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Port SulphurCreeping Bent
Released: 17th June 2020
|CD||£10.99||Buy Now||In Stock. Dispatched on Monday.|
Monorail exclusive edition featuring a 7" of SAHB's The Faith Healer as reworked by The Pop Group's Gareth Sager and Jock Scot.
Sometimes a map is not quite enough. You can judge proximity, density, transportation possibilities and other stuff but if you’re not there on the ground you don’t really quite know what it is you’re looking at. My own map of Port Sulphur was always a bit incomplete and I’m very pleased to have finally filled in bits of essential detail while listening to Compendium, which I’m loving.
Port Sulphur is the project of Douglas MacIntyre, one of the key figures in what came next for Scotland after punk. He was a member of Article 58 (one now prohibitively expensive 7”, you DIY freaks), founded Creeping Bent, played in The Jazzateers, The Secret Goldfish, The Nectarine No9 and Sexual Objects with Davy Henderson. He’s played with everyone from Subway Sect to Future Pilot AKA which is pretty wild in itself.
Compendium is a mixture of new and recent works presented as a musical triptych - Biblioteca, Paranoic Critical and Companion Set - featuring various collaborations with Davy Henderson, James Kirk (Orange Juice), Vic Godard. Alan Vega, Katy Lironi, Monica Queen. It’s a personal work inspired by the significant things that stick with us - these include the lamented Compendium Books in Camden, Subway Sect, early 80s Edinburgh club culture. In a way it encourages us to consider the things that have been significant in our own lives too.
Douglas McIntyre: “I started recording the Port Sulphur tracks in tandem with a concentrated period of live performances and studio recordings playing bass with The Nectarine No9 and sister group Sexual Objects. These were pivotal times, and after a series of live concerts playing guitar with Vic Godard on performances of his debut with Subway Sect (What’s The Matter Boy), I was persuaded by Vic to continue recording my own songs and see what developed (as opposed to having a pre-existing school of thought).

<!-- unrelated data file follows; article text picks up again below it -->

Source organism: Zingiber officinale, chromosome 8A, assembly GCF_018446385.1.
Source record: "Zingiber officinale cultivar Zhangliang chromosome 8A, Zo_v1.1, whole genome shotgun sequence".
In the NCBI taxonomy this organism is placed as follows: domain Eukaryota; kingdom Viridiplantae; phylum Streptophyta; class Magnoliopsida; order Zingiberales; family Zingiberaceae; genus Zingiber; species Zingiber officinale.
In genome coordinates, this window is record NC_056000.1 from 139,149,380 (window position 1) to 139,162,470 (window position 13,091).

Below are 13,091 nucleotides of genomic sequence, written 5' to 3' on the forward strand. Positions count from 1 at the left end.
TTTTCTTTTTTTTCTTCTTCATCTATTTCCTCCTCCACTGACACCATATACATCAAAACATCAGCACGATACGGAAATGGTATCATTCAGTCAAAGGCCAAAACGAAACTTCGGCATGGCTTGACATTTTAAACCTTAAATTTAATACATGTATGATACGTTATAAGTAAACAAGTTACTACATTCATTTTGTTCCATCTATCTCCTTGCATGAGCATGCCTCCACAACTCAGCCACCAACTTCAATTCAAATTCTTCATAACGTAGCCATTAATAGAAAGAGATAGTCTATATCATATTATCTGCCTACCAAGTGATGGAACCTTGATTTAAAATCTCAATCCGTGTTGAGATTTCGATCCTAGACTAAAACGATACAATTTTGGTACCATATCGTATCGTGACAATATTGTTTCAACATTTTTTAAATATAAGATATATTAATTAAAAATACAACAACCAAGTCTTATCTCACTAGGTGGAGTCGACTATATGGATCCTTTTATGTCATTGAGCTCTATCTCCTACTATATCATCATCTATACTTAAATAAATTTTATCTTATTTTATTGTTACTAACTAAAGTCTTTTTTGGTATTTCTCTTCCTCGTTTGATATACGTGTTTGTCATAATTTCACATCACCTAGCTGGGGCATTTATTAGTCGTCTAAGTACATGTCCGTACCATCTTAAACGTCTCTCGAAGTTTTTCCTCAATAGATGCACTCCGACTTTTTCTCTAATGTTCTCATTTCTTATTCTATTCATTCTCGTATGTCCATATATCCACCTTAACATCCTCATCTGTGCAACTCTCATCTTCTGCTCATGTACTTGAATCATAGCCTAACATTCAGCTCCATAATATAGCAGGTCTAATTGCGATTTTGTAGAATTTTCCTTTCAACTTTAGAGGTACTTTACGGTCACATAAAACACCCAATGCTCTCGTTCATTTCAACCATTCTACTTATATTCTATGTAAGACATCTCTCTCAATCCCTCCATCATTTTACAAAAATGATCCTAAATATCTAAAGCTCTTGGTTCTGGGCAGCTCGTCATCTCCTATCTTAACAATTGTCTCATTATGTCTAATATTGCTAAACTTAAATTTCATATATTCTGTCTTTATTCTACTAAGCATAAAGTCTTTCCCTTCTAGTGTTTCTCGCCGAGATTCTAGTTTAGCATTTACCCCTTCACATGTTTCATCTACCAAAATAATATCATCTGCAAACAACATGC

I returned to recordings of some instrumental tracks I had been working on and abandoned (on the basis I thought they sounded like a facsimile of side 1 of Low), and started deconstructing them. Once the tracks had been ripped and torn I started imagining new possibilities, which would involve more collaborative processes. The influence of Sexual Objects being produced by Boards of Canada was massively inspiring, the convergence of which resulted in me locating focus and a reinvigorated approach for Port Sulphur. All the artists and musicians featured on this album contributed massively to the outputs, which is also true of the designers, directors, and photographers involved with the project works to date which all feature distinct approaches.”
So if you’re looking for some Davy Henderson swagger in the spaces between a new Sexual Objects record or maybe James Kirk hitting his idiosyncratic stride on Orient Express or some melancholic Velvetsy style pop from Monica Queen on Towerblock, Port Sulphur has made a record where all these things happen. It has an open-ness that I always associate with Sushil Dade’s Future Pilot AKA - the idea of setting the scene, of community and co-operation, of trying to make something beautiful. Compendium is in some ways complex but simple too in its humanity.